• model and solve application problems using linear and non-linear first-order differential equations, including, but not limited to, topics such as: growth and decay, series circuits, Newton’s Law of Cooling, mixtures, logistic growth, chemical reactions, particle dynamics
• determine whether or not a unique solution to a linear nth-order initial-value problem exists
• determine whether or not a set of solutions to a differential equation are linearly dependent or independent using the Wronskian
• use reduction of order to find a second solution from a known solution
• solve homogeneous linear equations with constant coefficients
• express linear differential equations in terms of differential operators (optional)
• use the method of undetermined coefficients to solve nonhomogeneous linear differential equations for which the nonhomogeneous term can be annihilated
• solve nonhomogeneous linear differential equations using variation of parameters
• solve nonhomogeneous linear differential equations using Green’s functions (optional)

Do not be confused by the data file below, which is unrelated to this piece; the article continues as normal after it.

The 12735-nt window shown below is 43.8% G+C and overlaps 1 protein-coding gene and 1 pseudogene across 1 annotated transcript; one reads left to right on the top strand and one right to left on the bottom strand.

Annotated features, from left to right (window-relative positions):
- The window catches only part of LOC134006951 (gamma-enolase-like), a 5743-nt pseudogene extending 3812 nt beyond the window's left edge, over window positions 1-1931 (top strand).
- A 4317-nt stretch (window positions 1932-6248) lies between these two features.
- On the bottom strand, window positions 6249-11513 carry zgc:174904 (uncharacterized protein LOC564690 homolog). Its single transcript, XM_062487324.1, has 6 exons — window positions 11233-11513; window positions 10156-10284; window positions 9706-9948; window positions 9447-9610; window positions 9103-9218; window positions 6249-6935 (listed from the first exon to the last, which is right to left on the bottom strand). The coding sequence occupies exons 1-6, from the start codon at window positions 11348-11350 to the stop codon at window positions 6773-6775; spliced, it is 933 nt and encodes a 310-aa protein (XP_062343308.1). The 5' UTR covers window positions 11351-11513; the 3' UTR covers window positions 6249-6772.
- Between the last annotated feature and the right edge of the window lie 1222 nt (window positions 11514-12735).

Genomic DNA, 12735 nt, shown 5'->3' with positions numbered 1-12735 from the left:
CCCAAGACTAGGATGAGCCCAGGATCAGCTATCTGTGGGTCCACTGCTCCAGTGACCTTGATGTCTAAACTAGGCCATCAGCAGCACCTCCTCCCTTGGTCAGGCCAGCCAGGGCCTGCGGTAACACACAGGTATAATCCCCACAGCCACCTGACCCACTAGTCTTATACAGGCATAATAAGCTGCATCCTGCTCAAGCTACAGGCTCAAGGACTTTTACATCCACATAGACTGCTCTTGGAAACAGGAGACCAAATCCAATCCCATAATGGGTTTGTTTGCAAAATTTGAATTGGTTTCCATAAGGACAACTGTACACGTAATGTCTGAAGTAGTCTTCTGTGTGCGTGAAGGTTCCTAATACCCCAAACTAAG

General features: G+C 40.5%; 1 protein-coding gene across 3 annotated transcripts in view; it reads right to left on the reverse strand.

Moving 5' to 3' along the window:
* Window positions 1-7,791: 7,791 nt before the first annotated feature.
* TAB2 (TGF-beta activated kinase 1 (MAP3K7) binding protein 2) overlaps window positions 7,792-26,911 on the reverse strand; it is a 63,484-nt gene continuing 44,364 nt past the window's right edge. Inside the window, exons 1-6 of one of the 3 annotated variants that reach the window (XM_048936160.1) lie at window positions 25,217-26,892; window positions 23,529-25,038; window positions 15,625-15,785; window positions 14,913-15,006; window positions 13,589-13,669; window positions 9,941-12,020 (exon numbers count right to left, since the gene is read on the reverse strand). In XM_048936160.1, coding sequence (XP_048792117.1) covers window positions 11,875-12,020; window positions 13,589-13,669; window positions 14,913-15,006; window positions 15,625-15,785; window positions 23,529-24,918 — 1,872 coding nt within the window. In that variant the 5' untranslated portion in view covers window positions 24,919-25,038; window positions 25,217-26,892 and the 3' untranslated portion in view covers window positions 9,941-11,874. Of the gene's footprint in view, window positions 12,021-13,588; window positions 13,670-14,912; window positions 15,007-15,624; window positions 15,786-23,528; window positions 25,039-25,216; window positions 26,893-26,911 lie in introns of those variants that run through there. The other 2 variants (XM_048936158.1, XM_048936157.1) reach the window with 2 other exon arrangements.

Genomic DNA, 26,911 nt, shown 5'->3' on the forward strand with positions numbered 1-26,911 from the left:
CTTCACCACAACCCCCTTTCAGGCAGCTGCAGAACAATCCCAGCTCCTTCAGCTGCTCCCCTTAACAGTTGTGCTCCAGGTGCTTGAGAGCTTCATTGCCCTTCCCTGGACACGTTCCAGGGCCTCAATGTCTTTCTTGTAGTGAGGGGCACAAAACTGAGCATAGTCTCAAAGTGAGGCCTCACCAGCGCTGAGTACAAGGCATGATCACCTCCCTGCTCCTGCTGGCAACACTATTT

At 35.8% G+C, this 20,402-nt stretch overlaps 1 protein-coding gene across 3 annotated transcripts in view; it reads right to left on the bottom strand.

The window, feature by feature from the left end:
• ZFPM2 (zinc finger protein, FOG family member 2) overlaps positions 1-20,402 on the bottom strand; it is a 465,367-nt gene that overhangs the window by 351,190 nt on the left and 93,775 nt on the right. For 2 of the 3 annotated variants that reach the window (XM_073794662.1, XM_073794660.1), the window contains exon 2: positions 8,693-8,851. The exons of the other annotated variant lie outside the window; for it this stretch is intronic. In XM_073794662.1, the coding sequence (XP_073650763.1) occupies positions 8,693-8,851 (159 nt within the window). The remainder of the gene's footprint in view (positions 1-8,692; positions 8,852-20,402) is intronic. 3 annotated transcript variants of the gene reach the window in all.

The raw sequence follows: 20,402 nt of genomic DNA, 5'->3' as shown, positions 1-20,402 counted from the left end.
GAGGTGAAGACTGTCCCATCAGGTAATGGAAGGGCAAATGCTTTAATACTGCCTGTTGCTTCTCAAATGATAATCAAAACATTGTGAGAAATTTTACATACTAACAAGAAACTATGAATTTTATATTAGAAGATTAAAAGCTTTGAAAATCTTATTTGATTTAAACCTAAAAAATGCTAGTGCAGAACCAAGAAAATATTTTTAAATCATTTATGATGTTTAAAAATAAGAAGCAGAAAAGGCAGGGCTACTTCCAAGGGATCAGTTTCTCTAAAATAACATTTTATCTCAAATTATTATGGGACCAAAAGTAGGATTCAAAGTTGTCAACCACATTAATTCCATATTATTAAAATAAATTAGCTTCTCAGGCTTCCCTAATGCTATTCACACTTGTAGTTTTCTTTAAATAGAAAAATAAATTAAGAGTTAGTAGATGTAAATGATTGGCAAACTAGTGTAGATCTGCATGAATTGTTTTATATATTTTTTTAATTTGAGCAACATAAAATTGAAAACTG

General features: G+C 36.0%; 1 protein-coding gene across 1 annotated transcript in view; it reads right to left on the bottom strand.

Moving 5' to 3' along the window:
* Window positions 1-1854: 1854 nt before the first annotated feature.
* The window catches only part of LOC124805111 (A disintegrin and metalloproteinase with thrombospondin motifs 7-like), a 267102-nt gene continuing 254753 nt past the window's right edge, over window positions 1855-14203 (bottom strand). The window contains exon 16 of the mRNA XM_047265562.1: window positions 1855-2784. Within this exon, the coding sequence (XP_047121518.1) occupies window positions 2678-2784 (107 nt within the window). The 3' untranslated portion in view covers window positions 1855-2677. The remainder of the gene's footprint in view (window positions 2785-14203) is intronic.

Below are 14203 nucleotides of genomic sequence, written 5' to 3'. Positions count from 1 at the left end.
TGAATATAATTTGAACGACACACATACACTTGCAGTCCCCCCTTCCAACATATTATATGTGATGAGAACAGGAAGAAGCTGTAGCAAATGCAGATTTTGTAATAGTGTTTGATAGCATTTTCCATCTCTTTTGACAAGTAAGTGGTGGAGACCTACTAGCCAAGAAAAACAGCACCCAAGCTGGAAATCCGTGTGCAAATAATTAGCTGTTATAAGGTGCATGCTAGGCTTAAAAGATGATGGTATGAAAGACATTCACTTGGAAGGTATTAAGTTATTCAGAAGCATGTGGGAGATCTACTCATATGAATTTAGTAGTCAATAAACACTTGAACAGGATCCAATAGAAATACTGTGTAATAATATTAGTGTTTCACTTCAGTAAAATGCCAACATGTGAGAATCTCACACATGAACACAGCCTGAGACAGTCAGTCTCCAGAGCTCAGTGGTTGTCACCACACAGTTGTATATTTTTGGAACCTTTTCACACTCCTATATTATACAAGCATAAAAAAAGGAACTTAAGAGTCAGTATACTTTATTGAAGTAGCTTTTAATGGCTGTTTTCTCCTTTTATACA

• model, solve and analyze problems involving mechanical and electrical vibrations using second-order linear differential equations
• determine ordinary and singular points of linear differential equations
• recognise and solve Cauchy-Euler equations
• use power series techniques to solve linear differential equations in the neighbourhood of ordinary points
• use the method of Frobenius to solve linear differential equations about regular singular points
• use series methods to solve Bessel, modified Bessel and Legendre equations (optional)
• state the definition of the Laplace transform of a function and the sufficient conditions for its existence
• determine the Laplace transforms for basic functions, derivatives, integrals and periodic functions and find inverse transforms
• use the convolution theorem and translation theorems to find Laplace transforms and their inverses
• use Laplace transforms to solve initial value problems, integral equations and integro-differential equations
• solve systems of differential equations using differential operators or Laplace transforms (optional)
• reduce higher-order linear differential equations to first-order systems in normal form
• solve systems of homogeneous first-order linear differential equations using matrix methods
• solve systems of nonhomogeneous linear first-order differential equations
• model and solve application problems using systems of first-order linear differential equations, including, but not limited to, topics such as: parallel circuits, mixtures, chemical reactions, particle dynamics, competition models